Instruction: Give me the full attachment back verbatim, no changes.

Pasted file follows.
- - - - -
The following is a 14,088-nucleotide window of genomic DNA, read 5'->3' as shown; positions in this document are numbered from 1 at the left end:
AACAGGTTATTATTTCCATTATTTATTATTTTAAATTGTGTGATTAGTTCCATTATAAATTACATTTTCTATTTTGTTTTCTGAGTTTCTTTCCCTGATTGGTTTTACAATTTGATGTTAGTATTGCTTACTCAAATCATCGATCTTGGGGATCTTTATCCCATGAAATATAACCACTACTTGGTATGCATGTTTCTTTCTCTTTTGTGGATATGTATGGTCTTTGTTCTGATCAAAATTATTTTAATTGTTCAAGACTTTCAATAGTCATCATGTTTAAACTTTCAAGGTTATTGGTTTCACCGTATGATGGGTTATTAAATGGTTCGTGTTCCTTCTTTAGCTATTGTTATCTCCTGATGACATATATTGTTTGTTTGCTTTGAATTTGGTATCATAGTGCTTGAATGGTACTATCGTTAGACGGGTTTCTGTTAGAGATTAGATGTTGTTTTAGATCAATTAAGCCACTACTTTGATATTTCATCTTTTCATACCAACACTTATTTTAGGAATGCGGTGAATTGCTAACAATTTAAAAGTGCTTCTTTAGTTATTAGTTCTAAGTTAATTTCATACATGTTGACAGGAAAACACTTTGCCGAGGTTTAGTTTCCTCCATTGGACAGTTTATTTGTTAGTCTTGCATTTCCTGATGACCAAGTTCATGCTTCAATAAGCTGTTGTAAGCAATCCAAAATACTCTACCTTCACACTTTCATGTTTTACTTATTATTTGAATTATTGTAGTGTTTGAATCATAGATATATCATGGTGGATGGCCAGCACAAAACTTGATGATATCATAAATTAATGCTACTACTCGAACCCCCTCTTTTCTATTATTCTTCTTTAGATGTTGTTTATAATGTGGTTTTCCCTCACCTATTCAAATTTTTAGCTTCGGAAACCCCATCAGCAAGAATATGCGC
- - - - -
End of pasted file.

The following is a 14,088-nucleotide window of genomic DNA, read 5'->3' as shown; positions in this document are numbered from 1 at the left end:
AACAGGTTATTATTTCCATTATTTATTATTTTAAATTGTGTGATTAGTTCCATTATAAATTACATTTTCTATTTTGTTTTCTGAGTTTCTTTCCCTGATTGGTTTTACAATTTGATGTTAGTATTGCTTACTCAAATCATCGATCTTGGGGATCTTTATCCCATGAAATATAACCACTACTTGGTATGCATGTTTCTTTCTCTTTTGTGGATATGTATGGTCTTTGTTCTGATCAAAATTATTTTAATTGTTCAAGACTTTCAATAGTCATCATGTTTAAACTTTCAAGGTTATTGGTTTCACCGTATGATGGGTTATTAAATGGTTCGTGTTCCTTCTTTAGCTATTGTTATCTCCTGATGACATATATTGTTTGTTTGCTTTGAATTTGGTATCATAGTGCTTGAATGGTACTATCGTTAGACGGGTTTCTGTTAGAGATTAGATGTTGTTTTAGATCAATTAAGCCACTACTTTGATATTTCATCTTTTCATACCAACACTTATTTTAGGAATGCGGTGAATTGCTAACAATTTAAAAGTGCTTCTTTAGTTATTAGTTCTAAGTTAATTTCATACATGTTGACAGGAAAACACTTTGCCGAGGTTTAGTTTCCTCCATTGGACAGTTTATTTGTTAGTCTTGCATTTCCTGATGACCAAGTTCATGCTTCAATAAGCTGTTGTAAGCAATCCAAAATACTCTACCTTCACACTTTCATGTTTTACTTATTATTTGAATTATTGTAGTGTTTGAATCATAGATATATCATGGTGGATGGCCAGCACAAAACTTGATGATATCATAAATTAATGCTACTACTCGAACCCCCTCTTTTCTATTATTCTTCTTTAGATGTTGTTTATAATGTGGTTTTCCCTCACCTATTCAAATTTTTAGCTTCGGAAACCCCATCAGCAAGAATATGCGC